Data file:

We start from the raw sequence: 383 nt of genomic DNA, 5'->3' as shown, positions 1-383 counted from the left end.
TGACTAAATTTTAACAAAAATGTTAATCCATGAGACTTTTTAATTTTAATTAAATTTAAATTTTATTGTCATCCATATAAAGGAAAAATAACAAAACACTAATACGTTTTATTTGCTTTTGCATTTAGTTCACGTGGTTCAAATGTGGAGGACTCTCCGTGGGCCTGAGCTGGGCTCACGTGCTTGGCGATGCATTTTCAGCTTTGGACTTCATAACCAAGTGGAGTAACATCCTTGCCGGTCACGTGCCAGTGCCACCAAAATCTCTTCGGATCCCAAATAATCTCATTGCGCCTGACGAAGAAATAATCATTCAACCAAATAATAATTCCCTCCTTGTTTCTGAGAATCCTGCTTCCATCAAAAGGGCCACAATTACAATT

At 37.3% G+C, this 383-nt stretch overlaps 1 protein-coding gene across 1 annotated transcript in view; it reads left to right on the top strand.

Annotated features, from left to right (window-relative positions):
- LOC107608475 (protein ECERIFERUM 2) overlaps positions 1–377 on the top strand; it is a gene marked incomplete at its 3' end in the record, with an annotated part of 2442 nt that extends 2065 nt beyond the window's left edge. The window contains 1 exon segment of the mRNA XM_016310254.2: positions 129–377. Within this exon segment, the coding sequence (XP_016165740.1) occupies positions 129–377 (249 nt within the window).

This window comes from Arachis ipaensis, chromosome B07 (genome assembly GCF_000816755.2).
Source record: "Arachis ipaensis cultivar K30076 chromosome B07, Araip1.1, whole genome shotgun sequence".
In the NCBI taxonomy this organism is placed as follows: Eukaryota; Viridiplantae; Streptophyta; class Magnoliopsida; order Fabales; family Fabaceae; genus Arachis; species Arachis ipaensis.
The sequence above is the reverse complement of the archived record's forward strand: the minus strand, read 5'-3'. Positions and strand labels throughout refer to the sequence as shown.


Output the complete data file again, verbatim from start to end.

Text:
We start from the raw sequence: 383 nt of genomic DNA, 5'->3' as shown, positions 1-383 counted from the left end.
TGACTAAATTTTAACAAAAATGTTAATCCATGAGACTTTTTAATTTTAATTAAATTTAAATTTTATTGTCATCCATATAAAGGAAAAATAACAAAACACTAATACGTTTTATTTGCTTTTGCATTTAGTTCACGTGGTTCAAATGTGGAGGACTCTCCGTGGGCCTGAGCTGGGCTCACGTGCTTGGCGATGCATTTTCAGCTTTGGACTTCATAACCAAGTGGAGTAACATCCTTGCCGGTCACGTGCCAGTGCCACCAAAATCTCTTCGGATCCCAAATAATCTCATTGCGCCTGACGAAGAAATAATCATTCAACCAAATAATAATTCCCTCCTTGTTTCTGAGAATCCTGCTTCCATCAAAAGGGCCACAATTACAATT

At 37.3% G+C, this 383-nt stretch overlaps 1 protein-coding gene across 1 annotated transcript in view; it reads left to right on the top strand.

Annotated features, from left to right (window-relative positions):
- LOC107608475 (protein ECERIFERUM 2) overlaps positions 1–377 on the top strand; it is a gene marked incomplete at its 3' end in the record, with an annotated part of 2442 nt that extends 2065 nt beyond the window's left edge. The window contains 1 exon segment of the mRNA XM_016310254.2: positions 129–377. Within this exon segment, the coding sequence (XP_016165740.1) occupies positions 129–377 (249 nt within the window).

This window comes from Arachis ipaensis, chromosome B07 (genome assembly GCF_000816755.2).
Source record: "Arachis ipaensis cultivar K30076 chromosome B07, Araip1.1, whole genome shotgun sequence".
In the NCBI taxonomy this organism is placed as follows: Eukaryota; Viridiplantae; Streptophyta; class Magnoliopsida; order Fabales; family Fabaceae; genus Arachis; species Arachis ipaensis.
The sequence above is the reverse complement of the archived record's forward strand: the minus strand, read 5'-3'. Positions and strand labels throughout refer to the sequence as shown.